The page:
Menopause in the workplace support and understanding has come on in leaps and bounds over the past five years. But while it’s great that the taboo has been lifted, where do we go from here? 

Kathy Abernethy, former Chair of the British Menopause Society and now Director of Menopause Services for Peppy Health believes the next step is widening out conversations so menopause isn’t seen as a ‘women’s issue’. 

“Menopause is talked about a lot more than it used to be,” she says. “But I think we need to embrace the idea that it affects us all in different ways. I’d like to see us talking about it as openly as we do about pregnancy or puberty. After all, menopause is a similar journey.”

We’re seeing menopause discussions extending now across workplaces and menopause cafés, finding their way into the mainstream media and talked about openly by high-profile women. 

“The progress that’s been made is fantastic,” continues Kathy. “But there’s always room for improvement. I think menopause is still often thought of as a ‘women’s issue’ – as biologically it’s something a female will go through. 

“But menopause is something everyone needs to know about, as we could be working alongside people experiencing menopause, or living with them, or relating to them in some way. So it’s an ‘everybody’ conversation.”

A new understanding

With hundreds of organisations now realising the benefits of introducing menopause policies, practice and guidance, workplaces have, in many cases, transformed the working lives for their colleagues.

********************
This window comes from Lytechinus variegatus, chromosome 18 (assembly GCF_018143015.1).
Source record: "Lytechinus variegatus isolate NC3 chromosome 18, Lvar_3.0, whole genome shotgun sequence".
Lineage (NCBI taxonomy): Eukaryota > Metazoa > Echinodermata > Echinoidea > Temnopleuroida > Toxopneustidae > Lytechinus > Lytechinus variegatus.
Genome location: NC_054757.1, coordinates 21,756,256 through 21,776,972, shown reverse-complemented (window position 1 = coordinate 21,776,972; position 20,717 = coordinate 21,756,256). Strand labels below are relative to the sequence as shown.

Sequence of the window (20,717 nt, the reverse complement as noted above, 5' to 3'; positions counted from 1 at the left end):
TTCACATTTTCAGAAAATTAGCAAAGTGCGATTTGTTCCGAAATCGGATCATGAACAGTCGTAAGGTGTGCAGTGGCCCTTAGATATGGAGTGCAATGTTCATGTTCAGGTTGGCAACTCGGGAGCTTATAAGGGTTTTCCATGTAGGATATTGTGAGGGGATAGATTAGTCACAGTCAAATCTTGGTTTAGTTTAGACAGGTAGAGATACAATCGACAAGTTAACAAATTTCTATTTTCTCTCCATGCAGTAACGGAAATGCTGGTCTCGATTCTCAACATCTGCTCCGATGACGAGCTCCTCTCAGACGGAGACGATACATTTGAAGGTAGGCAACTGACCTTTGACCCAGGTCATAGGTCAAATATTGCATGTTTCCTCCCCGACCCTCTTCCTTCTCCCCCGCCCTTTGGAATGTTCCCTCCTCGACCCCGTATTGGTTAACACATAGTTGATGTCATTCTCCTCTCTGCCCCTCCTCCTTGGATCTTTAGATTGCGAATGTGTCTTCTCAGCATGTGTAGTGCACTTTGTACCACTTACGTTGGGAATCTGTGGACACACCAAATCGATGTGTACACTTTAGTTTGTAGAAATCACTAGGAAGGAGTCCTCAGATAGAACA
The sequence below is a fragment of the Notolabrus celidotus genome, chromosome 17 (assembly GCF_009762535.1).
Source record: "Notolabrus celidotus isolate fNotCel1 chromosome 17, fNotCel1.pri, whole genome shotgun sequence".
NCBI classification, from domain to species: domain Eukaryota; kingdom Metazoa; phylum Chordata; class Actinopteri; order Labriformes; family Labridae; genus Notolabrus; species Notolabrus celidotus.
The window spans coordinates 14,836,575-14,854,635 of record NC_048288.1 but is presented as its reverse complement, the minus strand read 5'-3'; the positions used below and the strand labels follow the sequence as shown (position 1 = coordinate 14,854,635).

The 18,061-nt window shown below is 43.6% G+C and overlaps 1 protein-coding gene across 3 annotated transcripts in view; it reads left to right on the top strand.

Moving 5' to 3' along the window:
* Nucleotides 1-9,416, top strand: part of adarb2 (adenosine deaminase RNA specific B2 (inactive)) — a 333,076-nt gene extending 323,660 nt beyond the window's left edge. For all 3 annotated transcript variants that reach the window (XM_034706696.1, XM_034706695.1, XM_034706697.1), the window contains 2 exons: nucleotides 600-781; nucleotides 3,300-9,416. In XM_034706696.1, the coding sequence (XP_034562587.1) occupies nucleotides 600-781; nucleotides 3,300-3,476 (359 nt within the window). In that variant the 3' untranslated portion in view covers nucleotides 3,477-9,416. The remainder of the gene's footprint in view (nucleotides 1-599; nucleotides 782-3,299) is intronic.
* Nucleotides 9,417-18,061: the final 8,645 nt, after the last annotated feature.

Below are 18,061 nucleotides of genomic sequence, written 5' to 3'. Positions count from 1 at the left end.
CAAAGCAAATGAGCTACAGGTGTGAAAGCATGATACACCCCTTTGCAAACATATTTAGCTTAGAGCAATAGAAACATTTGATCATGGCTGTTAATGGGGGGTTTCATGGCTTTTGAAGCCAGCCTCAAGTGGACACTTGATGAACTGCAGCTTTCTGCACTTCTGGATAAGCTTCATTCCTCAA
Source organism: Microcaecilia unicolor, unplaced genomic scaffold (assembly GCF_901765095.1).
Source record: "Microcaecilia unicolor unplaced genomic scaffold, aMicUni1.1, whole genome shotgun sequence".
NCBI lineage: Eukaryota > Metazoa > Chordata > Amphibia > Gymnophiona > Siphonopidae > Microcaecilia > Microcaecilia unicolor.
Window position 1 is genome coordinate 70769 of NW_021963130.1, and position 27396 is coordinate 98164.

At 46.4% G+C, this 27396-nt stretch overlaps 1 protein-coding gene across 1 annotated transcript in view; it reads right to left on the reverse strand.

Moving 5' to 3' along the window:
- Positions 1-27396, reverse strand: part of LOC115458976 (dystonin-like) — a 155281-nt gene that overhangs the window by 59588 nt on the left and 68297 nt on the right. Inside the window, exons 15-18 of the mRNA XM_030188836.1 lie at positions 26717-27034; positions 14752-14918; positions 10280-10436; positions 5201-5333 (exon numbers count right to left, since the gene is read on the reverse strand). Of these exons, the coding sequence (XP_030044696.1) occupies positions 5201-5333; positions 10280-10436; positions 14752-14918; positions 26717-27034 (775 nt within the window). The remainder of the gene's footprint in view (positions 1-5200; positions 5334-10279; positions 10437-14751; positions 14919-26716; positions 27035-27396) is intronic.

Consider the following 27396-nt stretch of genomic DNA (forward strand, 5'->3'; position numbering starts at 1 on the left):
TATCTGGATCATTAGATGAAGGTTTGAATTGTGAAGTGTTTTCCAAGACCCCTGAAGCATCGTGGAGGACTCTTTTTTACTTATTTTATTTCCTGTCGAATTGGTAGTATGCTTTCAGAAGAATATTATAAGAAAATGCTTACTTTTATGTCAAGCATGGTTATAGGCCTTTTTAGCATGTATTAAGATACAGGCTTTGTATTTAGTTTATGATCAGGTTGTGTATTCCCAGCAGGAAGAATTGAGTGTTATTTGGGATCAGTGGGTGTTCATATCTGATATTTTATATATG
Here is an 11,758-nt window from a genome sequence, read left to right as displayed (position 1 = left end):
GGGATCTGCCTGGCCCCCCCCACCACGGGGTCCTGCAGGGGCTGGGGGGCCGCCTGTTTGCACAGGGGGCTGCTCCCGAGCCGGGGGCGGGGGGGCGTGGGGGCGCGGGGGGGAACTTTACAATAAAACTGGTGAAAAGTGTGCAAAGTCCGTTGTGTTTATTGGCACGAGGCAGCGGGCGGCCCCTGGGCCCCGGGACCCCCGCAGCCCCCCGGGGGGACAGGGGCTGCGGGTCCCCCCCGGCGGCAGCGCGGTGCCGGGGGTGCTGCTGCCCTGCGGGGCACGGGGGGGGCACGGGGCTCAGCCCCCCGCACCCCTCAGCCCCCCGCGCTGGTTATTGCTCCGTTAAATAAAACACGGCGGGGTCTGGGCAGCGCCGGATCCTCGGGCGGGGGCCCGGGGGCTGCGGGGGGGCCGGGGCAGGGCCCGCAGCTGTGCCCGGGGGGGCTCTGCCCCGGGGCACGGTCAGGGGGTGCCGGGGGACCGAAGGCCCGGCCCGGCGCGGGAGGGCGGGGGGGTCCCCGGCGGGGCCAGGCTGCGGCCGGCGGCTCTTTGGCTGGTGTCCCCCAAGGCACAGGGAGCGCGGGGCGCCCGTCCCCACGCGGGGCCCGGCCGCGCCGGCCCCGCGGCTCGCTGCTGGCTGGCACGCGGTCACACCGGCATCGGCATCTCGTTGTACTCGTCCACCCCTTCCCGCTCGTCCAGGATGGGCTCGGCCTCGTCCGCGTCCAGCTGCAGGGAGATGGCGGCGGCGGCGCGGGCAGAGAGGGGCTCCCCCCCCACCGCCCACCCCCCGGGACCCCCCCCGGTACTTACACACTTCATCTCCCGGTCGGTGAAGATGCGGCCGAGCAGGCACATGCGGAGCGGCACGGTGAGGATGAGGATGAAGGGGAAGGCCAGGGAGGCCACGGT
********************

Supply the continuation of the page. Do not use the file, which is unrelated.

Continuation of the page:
“When I look back a few years, I was being invited into a few places, but it certainly wasn’t the norm,” says Kathy. “Now we’re accepting it’s a conversation we should be having at work with our colleagues and peers. It’s much more embraced as a subject and I think it’s quite right that it should be.

“Menopause knowledge is really important for somebody who is experiencing this journey and having the hormonal fluctuations. Knowledge is power. And if you have the knowledge and understanding of what’s happening in your body you can make choices and follow the path that’s right for you, whether that’s treatment or not treatment, lifestyle management or HRT. 

“Without the knowledge about what’s happening to your body and the things you can do to help it, you can’t make the choices that are right for you.”

And taking this understanding into the wider working world can make all the difference for women suffering from menopause symptoms. 

The psychological side of menopause

“Hot flushes and sweats are often the most prevalent symptoms, and they can certainly be quite troublesome, both at home and at work,” says Kathy. “But it’s often the broader, more psychological symptoms which can have the most impact on work. Things like irritability, mood changes, tiredness and brain fog. These are all really important factors when you’re trying to do your job, and reasonable adjustments in the workplace can really help here.”

For those thinking of starting a menopause campaign, Kathy recommends starting with education and awareness around the topic, so everybody in the workplace becomes involved. Then expanding on this, building a strategy that’s going to be the most effective in your organisation. Need more inspiration?

Here is her final thought: “I’d say just go for it!”

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